The following is a story appearing in the July issue of Woodall’s Campground Management authored by Jeff Crider examining how campgrounds are dealing with the public’s demand for up-to-date Wi-Fi services.
A decade ago, it was a big deal when somebody showed up at a campground or RV park with a laptop, and parks that offered them wireless Internet or Wi-Fi service were seen as cutting edge, even revolutionary.
It’s a different story today.
Laptops are nearly as common as cellphones and Wi-Fi service is no longer considered a luxury, but rather a necessity.
Indeed, while RVers in the early days needed Wi-Fi service to monitor their e-mail or check their stock performance or keep in touch with their bosses or employees, today’s RVers are using Wi-Fi for an even greater variety of applications.
Every day, in fact, 40% to 50% of Internet users are visiting websites like Google Earth and Facebook. Social media behemoths like Facebook didn’t even exist a decade ago.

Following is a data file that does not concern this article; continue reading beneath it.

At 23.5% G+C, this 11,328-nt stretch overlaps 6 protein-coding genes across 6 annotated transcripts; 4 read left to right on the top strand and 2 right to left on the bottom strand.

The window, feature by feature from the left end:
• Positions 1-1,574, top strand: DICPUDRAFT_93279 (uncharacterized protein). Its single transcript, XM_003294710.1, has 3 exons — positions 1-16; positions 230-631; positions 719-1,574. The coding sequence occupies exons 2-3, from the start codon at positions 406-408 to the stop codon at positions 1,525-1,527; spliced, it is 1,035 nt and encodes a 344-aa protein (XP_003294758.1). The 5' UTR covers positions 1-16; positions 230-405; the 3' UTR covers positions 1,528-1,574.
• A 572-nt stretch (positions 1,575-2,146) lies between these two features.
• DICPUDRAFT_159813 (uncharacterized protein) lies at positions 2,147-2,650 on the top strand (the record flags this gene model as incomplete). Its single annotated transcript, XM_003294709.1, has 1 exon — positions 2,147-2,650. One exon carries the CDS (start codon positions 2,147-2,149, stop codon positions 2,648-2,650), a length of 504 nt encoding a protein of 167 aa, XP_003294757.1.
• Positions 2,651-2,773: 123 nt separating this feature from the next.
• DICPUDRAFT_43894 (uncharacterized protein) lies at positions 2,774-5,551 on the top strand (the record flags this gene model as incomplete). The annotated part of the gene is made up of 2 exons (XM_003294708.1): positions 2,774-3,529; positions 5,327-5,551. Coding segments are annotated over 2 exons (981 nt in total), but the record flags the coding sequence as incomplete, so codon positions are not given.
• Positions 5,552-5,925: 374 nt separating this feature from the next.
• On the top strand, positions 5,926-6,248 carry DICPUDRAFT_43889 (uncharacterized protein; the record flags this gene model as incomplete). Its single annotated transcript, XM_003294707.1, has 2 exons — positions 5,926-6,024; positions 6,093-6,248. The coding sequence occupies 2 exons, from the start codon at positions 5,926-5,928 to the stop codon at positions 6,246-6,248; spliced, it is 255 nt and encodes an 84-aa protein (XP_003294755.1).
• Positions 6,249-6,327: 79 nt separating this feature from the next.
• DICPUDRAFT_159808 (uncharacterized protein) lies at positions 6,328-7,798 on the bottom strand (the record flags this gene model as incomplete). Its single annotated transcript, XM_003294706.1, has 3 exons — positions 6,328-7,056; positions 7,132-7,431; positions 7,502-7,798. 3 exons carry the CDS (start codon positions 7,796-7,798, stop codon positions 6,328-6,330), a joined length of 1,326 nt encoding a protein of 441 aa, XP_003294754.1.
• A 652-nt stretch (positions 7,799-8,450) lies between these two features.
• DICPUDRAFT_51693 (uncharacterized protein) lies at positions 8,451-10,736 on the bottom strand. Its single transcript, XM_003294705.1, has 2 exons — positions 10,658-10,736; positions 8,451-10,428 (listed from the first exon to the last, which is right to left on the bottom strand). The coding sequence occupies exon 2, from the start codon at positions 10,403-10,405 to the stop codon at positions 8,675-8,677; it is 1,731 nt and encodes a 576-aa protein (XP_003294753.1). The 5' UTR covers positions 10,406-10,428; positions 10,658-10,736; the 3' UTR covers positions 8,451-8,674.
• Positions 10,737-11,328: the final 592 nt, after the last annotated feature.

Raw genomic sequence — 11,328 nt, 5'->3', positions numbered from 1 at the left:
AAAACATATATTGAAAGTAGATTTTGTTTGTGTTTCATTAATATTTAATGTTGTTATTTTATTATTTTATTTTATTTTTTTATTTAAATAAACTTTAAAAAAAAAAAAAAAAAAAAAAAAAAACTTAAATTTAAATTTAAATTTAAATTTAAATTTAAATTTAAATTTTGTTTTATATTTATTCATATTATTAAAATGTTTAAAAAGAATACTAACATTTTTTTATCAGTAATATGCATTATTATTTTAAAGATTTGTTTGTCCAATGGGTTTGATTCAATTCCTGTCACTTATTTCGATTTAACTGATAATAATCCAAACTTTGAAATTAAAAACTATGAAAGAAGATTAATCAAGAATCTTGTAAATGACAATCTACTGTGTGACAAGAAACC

Now add to that the increasing use of the Internet for entertainment purposes, whether it’s watching streaming video on Netflix or YouTube or participating in interactive, Internet-based video games, such as World or Warcraft, and one gets a sense of how the Internet and the need for Wi-Fi access increasingly dominates our lives.
Meanwhile, the number of devices that campers use to connect to the Internet – for work or for pleasure – is greatly expanding. “Guests are coming in with smart phones, gaming devices and tablet computers as well as the traditional laptop,” said Jim Ganley, managing partner of CheckBox Systems LLC in Portland, Maine.
Not surprisingly, the dramatically increased demand for Wi-Fi service is pushing the limits of many parks’ Wi-Fi capabilities. A large percentage have older Wi-Fi systems that need to be replaced or upgraded to keep up with demand. Other parks have good equipment, but need more bandwidth to accommodate their guests’ Internet consumption needs.
“We’ve had a lot of parks that are running into a bandwidth crunch,” Ganley said.